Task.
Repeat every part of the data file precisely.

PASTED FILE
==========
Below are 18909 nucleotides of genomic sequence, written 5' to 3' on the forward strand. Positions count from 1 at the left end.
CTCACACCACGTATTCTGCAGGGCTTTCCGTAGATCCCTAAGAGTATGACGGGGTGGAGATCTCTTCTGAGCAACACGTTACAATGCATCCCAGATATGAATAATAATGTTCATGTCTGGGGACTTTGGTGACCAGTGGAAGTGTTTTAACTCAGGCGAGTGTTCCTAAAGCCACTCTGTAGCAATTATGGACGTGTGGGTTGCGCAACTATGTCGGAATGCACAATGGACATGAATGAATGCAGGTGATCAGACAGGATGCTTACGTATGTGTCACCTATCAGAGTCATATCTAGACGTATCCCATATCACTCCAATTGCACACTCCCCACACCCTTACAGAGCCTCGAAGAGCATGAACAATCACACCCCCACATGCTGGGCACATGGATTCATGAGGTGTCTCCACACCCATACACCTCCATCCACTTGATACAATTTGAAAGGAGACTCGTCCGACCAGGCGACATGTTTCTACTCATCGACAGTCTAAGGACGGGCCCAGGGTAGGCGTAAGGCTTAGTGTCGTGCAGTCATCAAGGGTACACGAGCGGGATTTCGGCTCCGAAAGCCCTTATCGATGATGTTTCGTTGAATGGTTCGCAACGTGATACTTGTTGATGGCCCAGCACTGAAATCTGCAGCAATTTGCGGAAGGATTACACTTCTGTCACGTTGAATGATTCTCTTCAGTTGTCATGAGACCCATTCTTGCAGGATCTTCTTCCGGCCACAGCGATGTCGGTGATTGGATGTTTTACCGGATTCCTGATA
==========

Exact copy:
Below are 18909 nucleotides of genomic sequence, written 5' to 3' on the forward strand. Positions count from 1 at the left end.
CTCACACCACGTATTCTGCAGGGCTTTCCGTAGATCCCTAAGAGTATGACGGGGTGGAGATCTCTTCTGAGCAACACGTTACAATGCATCCCAGATATGAATAATAATGTTCATGTCTGGGGACTTTGGTGACCAGTGGAAGTGTTTTAACTCAGGCGAGTGTTCCTAAAGCCACTCTGTAGCAATTATGGACGTGTGGGTTGCGCAACTATGTCGGAATGCACAATGGACATGAATGAATGCAGGTGATCAGACAGGATGCTTACGTATGTGTCACCTATCAGAGTCATATCTAGACGTATCCCATATCACTCCAATTGCACACTCCCCACACCCTTACAGAGCCTCGAAGAGCATGAACAATCACACCCCCACATGCTGGGCACATGGATTCATGAGGTGTCTCCACACCCATACACCTCCATCCACTTGATACAATTTGAAAGGAGACTCGTCCGACCAGGCGACATGTTTCTACTCATCGACAGTCTAAGGACGGGCCCAGGGTAGGCGTAAGGCTTAGTGTCGTGCAGTCATCAAGGGTACACGAGCGGGATTTCGGCTCCGAAAGCCCTTATCGATGATGTTTCGTTGAATGGTTCGCAACGTGATACTTGTTGATGGCCCAGCACTGAAATCTGCAGCAATTTGCGGAAGGATTACACTTCTGTCACGTTGAATGATTCTCTTCAGTTGTCATGAGACCCATTCTTGCAGGATCTTCTTCCGGCCACAGCGATGTCGGTGATTGGATGTTTTACCGGATTCCTGATA